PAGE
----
Crime time coverage

July 8, 2002

Who could have imagined the pizza business would ever be called a dangerous line of work?

True, it's not as risky as law enforcement, as hazardous as slaughterhouse butchery or as precarious as hanging electrical lines.

Steve Coomes, Editor

But it's not unusual to hear about a driver who was murdered while delivering a $10 pie.

Not all drivers die; some get off easier by trading their tip money for knife wounds or bats to their rib cages. And not all thugs use weapons on drivers; some just ambush them from behind bushes, deliver a few punches to the gut and claim a free midnight snack.

The risk isn't limited to drivers; counter and make line workers are at risk also because criminals strike wherever they can find cash. Latenight heists often occur when workers' minds are more focused on cleaning up than watching for someone lurking outside the door.

You've probably read about some of the abovementioned crimes on PizzaMarketplace. Expect to see more of them.


Because it matters to everyone in the business.

Reporting on crimes against the industry is our way of pointing out that this isn't just a "big city" problem or one particular to the United States. It happens everywhere, which makes it everybody's problem, and that makes it something PizzaMarketplace needs to cover.

I know this site exists ultimately to help operators and their suppliers succeed in this business, but I believe we also have a responsibility to help readers improve the safety of their operations. And that certainly includes saving lives and securing funds.

So now what do we do?

While it's been said that knowledge is power, knowledge also can be a burden when it's negative. If you've read some of the crime stories we've published, you can't help but walk away with a heavy heart.

Understand that I like reporting about a delivery driver's bludgeoning death less than you like reading it, but the fact remains that the industry needed to know that 57-year-old Barry Lynn Schrader was murdered while doing his job.

People in the industry need to know that a machete-wielding nutcase and his accomplice robbed a pizza store of $2,500 -- at 10:50 p.m., 10 minutes before closing time, when the doors would have been secured.

The industry needs to know that some "customers" will kill a driver just for the thrill of it, and then walk away from the scene eating a pizza.

"And not all thugs use weapons on drivers; some just ambush them from behind bushes, deliver a few punches to the gut and claim a free midnight snack."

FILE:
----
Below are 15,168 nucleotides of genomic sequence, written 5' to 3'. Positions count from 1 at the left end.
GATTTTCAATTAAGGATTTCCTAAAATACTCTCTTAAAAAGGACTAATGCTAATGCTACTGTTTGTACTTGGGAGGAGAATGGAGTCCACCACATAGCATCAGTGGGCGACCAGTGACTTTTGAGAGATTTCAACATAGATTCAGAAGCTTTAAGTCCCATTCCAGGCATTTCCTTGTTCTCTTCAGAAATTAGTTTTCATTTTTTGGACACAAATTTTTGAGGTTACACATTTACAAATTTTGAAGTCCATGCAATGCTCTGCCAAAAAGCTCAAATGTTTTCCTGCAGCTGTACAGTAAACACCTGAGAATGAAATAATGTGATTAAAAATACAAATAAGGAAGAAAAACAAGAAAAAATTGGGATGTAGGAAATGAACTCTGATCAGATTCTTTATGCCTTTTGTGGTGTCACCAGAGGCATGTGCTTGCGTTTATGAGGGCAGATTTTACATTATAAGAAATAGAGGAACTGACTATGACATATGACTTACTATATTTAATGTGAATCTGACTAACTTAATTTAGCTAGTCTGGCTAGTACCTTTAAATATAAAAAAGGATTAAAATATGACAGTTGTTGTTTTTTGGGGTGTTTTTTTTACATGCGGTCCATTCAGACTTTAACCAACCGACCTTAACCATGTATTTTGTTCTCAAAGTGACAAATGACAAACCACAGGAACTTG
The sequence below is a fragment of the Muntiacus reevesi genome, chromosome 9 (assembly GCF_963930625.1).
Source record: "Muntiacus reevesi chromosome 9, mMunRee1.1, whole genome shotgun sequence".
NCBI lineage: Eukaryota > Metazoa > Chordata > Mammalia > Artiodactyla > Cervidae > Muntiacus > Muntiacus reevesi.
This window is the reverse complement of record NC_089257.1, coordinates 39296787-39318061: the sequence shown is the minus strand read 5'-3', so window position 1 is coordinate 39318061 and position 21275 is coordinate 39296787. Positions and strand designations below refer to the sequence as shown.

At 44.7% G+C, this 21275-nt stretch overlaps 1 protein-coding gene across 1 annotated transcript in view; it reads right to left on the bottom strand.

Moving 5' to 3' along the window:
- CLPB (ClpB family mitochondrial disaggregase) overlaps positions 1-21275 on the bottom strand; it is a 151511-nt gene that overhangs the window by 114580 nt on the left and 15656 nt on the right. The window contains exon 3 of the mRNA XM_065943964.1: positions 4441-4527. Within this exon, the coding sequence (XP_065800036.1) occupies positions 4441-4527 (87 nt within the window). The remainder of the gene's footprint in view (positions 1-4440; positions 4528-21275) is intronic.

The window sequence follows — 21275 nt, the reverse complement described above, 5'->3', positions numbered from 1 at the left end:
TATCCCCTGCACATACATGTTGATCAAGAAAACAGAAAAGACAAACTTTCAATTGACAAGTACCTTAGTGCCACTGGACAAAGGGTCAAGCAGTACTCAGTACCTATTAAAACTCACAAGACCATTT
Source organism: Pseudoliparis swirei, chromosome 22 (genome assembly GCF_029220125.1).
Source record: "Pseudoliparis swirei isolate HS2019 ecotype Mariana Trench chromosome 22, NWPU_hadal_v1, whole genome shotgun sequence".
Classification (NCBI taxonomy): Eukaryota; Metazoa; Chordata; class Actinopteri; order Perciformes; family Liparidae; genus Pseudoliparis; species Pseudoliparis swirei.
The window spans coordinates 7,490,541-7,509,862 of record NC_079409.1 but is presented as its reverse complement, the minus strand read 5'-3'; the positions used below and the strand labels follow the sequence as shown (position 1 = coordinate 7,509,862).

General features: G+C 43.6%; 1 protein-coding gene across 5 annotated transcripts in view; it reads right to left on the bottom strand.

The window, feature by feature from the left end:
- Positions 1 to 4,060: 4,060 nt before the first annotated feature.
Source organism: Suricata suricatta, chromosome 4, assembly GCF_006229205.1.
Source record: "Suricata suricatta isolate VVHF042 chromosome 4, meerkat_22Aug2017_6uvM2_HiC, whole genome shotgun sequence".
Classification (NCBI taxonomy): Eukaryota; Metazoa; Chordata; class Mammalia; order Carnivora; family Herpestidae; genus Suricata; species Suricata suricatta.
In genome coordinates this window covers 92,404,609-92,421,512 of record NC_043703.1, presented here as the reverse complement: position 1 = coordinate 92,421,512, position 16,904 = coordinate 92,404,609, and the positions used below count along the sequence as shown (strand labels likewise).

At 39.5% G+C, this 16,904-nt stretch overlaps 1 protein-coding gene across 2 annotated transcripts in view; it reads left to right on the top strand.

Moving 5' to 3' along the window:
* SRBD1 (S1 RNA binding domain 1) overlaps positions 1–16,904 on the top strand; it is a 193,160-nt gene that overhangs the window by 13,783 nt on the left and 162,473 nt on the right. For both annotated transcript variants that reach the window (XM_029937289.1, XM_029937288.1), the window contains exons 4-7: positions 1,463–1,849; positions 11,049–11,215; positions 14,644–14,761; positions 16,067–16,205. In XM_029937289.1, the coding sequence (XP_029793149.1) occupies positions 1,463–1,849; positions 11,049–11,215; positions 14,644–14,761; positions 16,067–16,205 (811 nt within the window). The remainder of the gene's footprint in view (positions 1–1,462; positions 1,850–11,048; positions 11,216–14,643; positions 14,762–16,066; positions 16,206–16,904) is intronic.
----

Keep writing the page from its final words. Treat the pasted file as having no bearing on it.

The industry also should know when those responsible for those crimes are caught, prosecuted and punished, and we'll cover that, too.

Why should operators know all this?

So they might reconsider springing for a POS system with caller I.D. and abandoned address updates.

So it might spur them to rethink their closing procedures.

So they can train drivers to think less about a potential tip and more about driving away from a house without a porch light.

Do something!

Because of its many entrepreneurs and the high level of competition between them, the pizza industry is highly fragmented. Few industries of this size exist without a true trade association that serves to bind its members for causes that benefit the whole.

Despite owning an estimated 40 percent of all U.S. pizza shops, large chains haven't demonstrated the ability to mass the troops in an effort to improve the safety of the business.

As a collective body, the pizza industry could work for legislation that allows operators to take action to protect workers, such as excluding delivery to areas where drivers are threatened.

As a group, pizzerias might establish closing policies that deny criminals easy access to the inside of the store. If every pizza shop locked its doors at nightfall, for example, but allowed counter workers to open the doors via remote release, hold-up artists would at least be denied some element of surprise.

Could a true trade association, one that unites industry personnel under the banner of protecting its own be the answer?

Oh, I almost forgot. There's one more reason why we've chosen to report on pizza industry crimes: We know you're interested. Our monitoring and tracking software tells us that crime stories are among the most frequently read on the site.

And that tells us something else: You're as horrified as we are about what's happening to your employees.

Topics: Commentary

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